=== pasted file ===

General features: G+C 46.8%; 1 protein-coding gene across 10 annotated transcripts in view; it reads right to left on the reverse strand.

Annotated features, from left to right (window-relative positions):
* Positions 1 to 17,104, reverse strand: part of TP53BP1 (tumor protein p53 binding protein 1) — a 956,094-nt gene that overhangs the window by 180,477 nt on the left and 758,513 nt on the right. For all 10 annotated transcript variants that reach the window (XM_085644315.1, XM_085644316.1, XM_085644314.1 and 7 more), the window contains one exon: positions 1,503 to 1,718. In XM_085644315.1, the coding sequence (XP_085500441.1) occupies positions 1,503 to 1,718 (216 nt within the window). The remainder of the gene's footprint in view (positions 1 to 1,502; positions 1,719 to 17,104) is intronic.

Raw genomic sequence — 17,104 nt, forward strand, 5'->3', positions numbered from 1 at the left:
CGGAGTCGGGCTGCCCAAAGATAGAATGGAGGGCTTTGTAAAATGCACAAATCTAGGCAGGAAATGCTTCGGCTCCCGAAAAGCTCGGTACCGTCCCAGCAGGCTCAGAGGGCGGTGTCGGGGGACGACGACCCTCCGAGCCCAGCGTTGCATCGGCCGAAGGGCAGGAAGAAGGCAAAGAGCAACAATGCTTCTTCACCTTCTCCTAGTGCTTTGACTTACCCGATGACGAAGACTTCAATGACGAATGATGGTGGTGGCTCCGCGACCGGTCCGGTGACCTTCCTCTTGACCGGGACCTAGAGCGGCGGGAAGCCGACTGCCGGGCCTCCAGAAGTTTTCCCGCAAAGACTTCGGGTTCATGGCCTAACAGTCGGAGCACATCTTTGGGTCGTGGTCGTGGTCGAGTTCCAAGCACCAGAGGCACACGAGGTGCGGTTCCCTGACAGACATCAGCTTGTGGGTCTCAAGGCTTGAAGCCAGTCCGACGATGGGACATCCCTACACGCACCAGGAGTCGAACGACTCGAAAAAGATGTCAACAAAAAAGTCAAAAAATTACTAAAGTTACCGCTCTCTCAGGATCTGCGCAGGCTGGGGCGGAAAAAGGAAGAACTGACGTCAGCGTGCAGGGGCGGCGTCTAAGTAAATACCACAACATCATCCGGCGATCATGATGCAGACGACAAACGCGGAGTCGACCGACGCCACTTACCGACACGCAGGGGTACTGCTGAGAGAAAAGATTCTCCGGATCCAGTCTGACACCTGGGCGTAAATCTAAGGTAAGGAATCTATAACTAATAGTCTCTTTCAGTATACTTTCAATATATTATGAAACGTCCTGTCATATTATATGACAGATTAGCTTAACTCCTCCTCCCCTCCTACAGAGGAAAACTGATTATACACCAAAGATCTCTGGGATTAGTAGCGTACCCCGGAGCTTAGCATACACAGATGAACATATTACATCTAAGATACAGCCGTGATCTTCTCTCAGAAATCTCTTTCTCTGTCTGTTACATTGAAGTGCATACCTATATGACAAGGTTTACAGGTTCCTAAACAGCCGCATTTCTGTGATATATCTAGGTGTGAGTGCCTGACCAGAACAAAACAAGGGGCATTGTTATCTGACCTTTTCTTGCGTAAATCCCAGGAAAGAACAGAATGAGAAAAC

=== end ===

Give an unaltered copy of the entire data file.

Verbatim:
General features: G+C 46.8%; 1 protein-coding gene across 10 annotated transcripts in view; it reads right to left on the reverse strand.

Annotated features, from left to right (window-relative positions):
* Positions 1 to 17,104, reverse strand: part of TP53BP1 (tumor protein p53 binding protein 1) — a 956,094-nt gene that overhangs the window by 180,477 nt on the left and 758,513 nt on the right. For all 10 annotated transcript variants that reach the window (XM_085644315.1, XM_085644316.1, XM_085644314.1 and 7 more), the window contains one exon: positions 1,503 to 1,718. In XM_085644315.1, the coding sequence (XP_085500441.1) occupies positions 1,503 to 1,718 (216 nt within the window). The remainder of the gene's footprint in view (positions 1 to 1,502; positions 1,719 to 17,104) is intronic.

Raw genomic sequence — 17,104 nt, forward strand, 5'->3', positions numbered from 1 at the left:
CGGAGTCGGGCTGCCCAAAGATAGAATGGAGGGCTTTGTAAAATGCACAAATCTAGGCAGGAAATGCTTCGGCTCCCGAAAAGCTCGGTACCGTCCCAGCAGGCTCAGAGGGCGGTGTCGGGGGACGACGACCCTCCGAGCCCAGCGTTGCATCGGCCGAAGGGCAGGAAGAAGGCAAAGAGCAACAATGCTTCTTCACCTTCTCCTAGTGCTTTGACTTACCCGATGACGAAGACTTCAATGACGAATGATGGTGGTGGCTCCGCGACCGGTCCGGTGACCTTCCTCTTGACCGGGACCTAGAGCGGCGGGAAGCCGACTGCCGGGCCTCCAGAAGTTTTCCCGCAAAGACTTCGGGTTCATGGCCTAACAGTCGGAGCACATCTTTGGGTCGTGGTCGTGGTCGAGTTCCAAGCACCAGAGGCACACGAGGTGCGGTTCCCTGACAGACATCAGCTTGTGGGTCTCAAGGCTTGAAGCCAGTCCGACGATGGGACATCCCTACACGCACCAGGAGTCGAACGACTCGAAAAAGATGTCAACAAAAAAGTCAAAAAATTACTAAAGTTACCGCTCTCTCAGGATCTGCGCAGGCTGGGGCGGAAAAAGGAAGAACTGACGTCAGCGTGCAGGGGCGGCGTCTAAGTAAATACCACAACATCATCCGGCGATCATGATGCAGACGACAAACGCGGAGTCGACCGACGCCACTTACCGACACGCAGGGGTACTGCTGAGAGAAAAGATTCTCCGGATCCAGTCTGACACCTGGGCGTAAATCTAAGGTAAGGAATCTATAACTAATAGTCTCTTTCAGTATACTTTCAATATATTATGAAACGTCCTGTCATATTATATGACAGATTAGCTTAACTCCTCCTCCCCTCCTACAGAGGAAAACTGATTATACACCAAAGATCTCTGGGATTAGTAGCGTACCCCGGAGCTTAGCATACACAGATGAACATATTACATCTAAGATACAGCCGTGATCTTCTCTCAGAAATCTCTTTCTCTGTCTGTTACATTGAAGTGCATACCTATATGACAAGGTTTACAGGTTCCTAAACAGCCGCATTTCTGTGATATATCTAGGTGTGAGTGCCTGACCAGAACAAAACAAGGGGCATTGTTATCTGACCTTTTCTTGCGTAAATCCCAGGAAAGAACAGAATGAGAAAAC